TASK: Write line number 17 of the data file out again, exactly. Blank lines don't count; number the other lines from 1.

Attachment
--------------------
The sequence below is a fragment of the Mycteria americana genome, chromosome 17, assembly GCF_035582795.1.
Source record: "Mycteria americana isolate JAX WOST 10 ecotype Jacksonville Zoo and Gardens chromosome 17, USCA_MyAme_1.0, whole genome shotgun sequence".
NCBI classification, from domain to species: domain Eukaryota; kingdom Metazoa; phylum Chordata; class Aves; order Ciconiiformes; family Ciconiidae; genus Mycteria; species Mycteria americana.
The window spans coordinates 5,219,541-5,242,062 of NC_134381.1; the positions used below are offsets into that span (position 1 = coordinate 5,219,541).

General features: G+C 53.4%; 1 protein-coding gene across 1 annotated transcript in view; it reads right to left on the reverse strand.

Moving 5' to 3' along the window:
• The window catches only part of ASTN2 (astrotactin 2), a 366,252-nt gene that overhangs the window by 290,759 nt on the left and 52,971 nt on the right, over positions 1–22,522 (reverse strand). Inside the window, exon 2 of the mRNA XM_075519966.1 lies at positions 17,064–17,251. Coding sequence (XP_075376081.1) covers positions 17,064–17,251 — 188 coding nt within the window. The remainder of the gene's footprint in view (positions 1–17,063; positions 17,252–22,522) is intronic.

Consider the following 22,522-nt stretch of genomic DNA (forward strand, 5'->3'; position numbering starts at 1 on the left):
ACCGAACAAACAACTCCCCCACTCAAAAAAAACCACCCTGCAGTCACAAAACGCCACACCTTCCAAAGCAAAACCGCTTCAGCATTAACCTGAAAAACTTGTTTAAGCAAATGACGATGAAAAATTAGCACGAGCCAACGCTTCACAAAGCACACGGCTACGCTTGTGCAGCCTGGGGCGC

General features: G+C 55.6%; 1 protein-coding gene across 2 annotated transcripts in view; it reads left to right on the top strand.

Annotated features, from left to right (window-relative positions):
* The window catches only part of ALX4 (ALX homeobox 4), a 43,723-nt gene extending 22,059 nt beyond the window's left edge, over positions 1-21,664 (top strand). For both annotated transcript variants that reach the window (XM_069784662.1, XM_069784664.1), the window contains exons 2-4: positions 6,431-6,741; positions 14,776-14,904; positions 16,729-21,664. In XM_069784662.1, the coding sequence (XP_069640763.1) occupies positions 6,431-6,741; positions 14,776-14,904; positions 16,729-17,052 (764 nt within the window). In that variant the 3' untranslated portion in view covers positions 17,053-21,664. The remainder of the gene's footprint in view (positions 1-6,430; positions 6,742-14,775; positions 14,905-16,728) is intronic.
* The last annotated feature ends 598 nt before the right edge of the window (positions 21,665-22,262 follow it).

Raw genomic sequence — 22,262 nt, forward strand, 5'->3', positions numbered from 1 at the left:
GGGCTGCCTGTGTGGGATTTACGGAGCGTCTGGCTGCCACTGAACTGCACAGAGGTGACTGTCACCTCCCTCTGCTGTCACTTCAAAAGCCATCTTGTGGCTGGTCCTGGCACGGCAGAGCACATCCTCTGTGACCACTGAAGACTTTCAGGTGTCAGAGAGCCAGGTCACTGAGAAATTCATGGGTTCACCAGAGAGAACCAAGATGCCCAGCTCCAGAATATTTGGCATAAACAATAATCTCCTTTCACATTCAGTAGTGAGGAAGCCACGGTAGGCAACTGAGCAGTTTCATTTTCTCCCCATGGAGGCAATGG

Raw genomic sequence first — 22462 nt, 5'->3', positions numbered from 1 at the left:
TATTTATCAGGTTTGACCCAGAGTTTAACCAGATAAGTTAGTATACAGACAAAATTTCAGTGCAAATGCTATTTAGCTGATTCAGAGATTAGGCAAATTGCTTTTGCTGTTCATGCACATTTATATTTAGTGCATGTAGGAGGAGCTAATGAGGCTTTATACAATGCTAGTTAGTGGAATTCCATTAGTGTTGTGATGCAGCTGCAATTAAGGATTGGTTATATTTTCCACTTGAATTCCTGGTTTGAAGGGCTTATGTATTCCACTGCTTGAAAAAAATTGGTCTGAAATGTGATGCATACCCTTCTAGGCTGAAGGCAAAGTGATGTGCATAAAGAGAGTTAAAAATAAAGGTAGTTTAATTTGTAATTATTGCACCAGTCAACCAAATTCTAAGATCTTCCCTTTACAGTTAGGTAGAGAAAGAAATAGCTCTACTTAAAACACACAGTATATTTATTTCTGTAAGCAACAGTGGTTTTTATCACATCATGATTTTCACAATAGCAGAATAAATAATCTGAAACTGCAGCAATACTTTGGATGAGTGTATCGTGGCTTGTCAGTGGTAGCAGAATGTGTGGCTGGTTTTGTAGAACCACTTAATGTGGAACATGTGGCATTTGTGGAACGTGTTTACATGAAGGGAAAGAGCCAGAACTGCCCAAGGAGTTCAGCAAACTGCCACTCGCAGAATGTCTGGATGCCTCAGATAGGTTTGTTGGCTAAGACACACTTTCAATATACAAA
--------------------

TATTTATCAGGTTTGACCCAGAGTTTAACCAGATAAGTTAGTATACAGACAAAATTTCAGTGCAAATGCTATTTAGCTGATTCAGAGATTAGGCAAATTGCTTTTGCTGTTCATGCACATTTATATTTAGTGCATGTAGGAGGAGCTAATGAGGCTTTATACAATGCTAGTTAGTGGAATTCCATTAGTGTTGTGATGCAGCTGCAATTAAGGATTGGTTATATTTTCCACTTGAATTCCTGGTTTGAAGGGCTTATGTATTCCACTGCTTGAAAAAAATTGGTCTGAAATGTGATGCATACCCTTCTAGGCTGAAGGCAAAGTGATGTGCATAAAGAGAGTTAAAAATAAAGGTAGTTTAATTTGTAATTATTGCACCAGTCAACCAAATTCTAAGATCTTCCCTTTACAGTTAGGTAGAGAAAGAAATAGCTCTACTTAAAACACACAGTATATTTATTTCTGTAAGCAACAGTGGTTTTTATCACATCATGATTTTCACAATAGCAGAATAAATAATCTGAAACTGCAGCAATACTTTGGATGAGTGTATCGTGGCTTGTCAGTGGTAGCAGAATGTGTGGCTGGTTTTGTAGAACCACTTAATGTGGAACATGTGGCATTTGTGGAACGTGTTTACATGAAGGGAAAGAGCCAGAACTGCCCAAGGAGTTCAGCAAACTGCCACTCGCAGAATGTCTGGATGCCTCAGATAGGTTTGTTGGCTAAGACACACTTTCAATATACAAA